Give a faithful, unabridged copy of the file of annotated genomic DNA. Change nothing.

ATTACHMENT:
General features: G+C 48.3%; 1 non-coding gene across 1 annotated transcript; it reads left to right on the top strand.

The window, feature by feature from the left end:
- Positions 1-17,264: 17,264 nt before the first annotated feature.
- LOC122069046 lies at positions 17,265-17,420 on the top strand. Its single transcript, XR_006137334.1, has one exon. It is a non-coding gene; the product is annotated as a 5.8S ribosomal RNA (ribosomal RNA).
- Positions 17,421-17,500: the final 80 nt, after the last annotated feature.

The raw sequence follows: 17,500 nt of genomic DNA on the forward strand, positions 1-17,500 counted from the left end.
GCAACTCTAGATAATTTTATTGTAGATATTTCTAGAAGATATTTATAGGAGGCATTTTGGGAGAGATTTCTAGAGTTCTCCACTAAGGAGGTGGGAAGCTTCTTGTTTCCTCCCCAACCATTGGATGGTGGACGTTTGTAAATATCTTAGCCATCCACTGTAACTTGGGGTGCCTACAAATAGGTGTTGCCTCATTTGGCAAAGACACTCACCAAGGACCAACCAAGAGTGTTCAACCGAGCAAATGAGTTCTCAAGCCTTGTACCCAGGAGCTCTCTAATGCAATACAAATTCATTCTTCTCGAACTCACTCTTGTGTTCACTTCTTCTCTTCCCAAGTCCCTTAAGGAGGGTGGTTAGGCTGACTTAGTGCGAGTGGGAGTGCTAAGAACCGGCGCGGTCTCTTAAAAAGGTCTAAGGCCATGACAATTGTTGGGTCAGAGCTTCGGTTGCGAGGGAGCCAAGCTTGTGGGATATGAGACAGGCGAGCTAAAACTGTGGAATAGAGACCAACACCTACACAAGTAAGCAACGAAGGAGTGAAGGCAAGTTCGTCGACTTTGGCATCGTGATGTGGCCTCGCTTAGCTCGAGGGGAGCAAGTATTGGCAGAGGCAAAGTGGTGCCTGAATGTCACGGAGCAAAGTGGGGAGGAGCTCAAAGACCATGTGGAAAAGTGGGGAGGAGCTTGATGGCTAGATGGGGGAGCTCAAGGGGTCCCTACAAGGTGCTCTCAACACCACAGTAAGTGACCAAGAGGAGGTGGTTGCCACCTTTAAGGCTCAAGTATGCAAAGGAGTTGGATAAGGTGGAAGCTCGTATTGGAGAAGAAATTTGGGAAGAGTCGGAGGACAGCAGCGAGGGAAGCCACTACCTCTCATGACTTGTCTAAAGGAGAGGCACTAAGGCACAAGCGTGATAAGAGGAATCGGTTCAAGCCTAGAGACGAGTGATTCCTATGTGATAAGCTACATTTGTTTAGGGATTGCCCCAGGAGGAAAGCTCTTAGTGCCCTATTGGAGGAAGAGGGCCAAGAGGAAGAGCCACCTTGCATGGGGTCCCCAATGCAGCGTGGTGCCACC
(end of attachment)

General features: G+C 48.3%; 1 non-coding gene across 1 annotated transcript; it reads left to right on the top strand.

The window, feature by feature from the left end:
- Positions 1-17,264: 17,264 nt before the first annotated feature.
- LOC122069046 lies at positions 17,265-17,420 on the top strand. Its single transcript, XR_006137334.1, has one exon. It is a non-coding gene; the product is annotated as a 5.8S ribosomal RNA (ribosomal RNA).
- Positions 17,421-17,500: the final 80 nt, after the last annotated feature.

The raw sequence follows: 17,500 nt of genomic DNA on the forward strand, positions 1-17,500 counted from the left end.
GCAACTCTAGATAATTTTATTGTAGATATTTCTAGAAGATATTTATAGGAGGCATTTTGGGAGAGATTTCTAGAGTTCTCCACTAAGGAGGTGGGAAGCTTCTTGTTTCCTCCCCAACCATTGGATGGTGGACGTTTGTAAATATCTTAGCCATCCACTGTAACTTGGGGTGCCTACAAATAGGTGTTGCCTCATTTGGCAAAGACACTCACCAAGGACCAACCAAGAGTGTTCAACCGAGCAAATGAGTTCTCAAGCCTTGTACCCAGGAGCTCTCTAATGCAATACAAATTCATTCTTCTCGAACTCACTCTTGTGTTCACTTCTTCTCTTCCCAAGTCCCTTAAGGAGGGTGGTTAGGCTGACTTAGTGCGAGTGGGAGTGCTAAGAACCGGCGCGGTCTCTTAAAAAGGTCTAAGGCCATGACAATTGTTGGGTCAGAGCTTCGGTTGCGAGGGAGCCAAGCTTGTGGGATATGAGACAGGCGAGCTAAAACTGTGGAATAGAGACCAACACCTACACAAGTAAGCAACGAAGGAGTGAAGGCAAGTTCGTCGACTTTGGCATCGTGATGTGGCCTCGCTTAGCTCGAGGGGAGCAAGTATTGGCAGAGGCAAAGTGGTGCCTGAATGTCACGGAGCAAAGTGGGGAGGAGCTCAAAGACCATGTGGAAAAGTGGGGAGGAGCTTGATGGCTAGATGGGGGAGCTCAAGGGGTCCCTACAAGGTGCTCTCAACACCACAGTAAGTGACCAAGAGGAGGTGGTTGCCACCTTTAAGGCTCAAGTATGCAAAGGAGTTGGATAAGGTGGAAGCTCGTATTGGAGAAGAAATTTGGGAAGAGTCGGAGGACAGCAGCGAGGGAAGCCACTACCTCTCATGACTTGTCTAAAGGAGAGGCACTAAGGCACAAGCGTGATAAGAGGAATCGGTTCAAGCCTAGAGACGAGTGATTCCTATGTGATAAGCTACATTTGTTTAGGGATTGCCCCAGGAGGAAAGCTCTTAGTGCCCTATTGGAGGAAGAGGGCCAAGAGGAAGAGCCACCTTGCATGGGGTCCCCAATGCAGCGTGGTGCCACC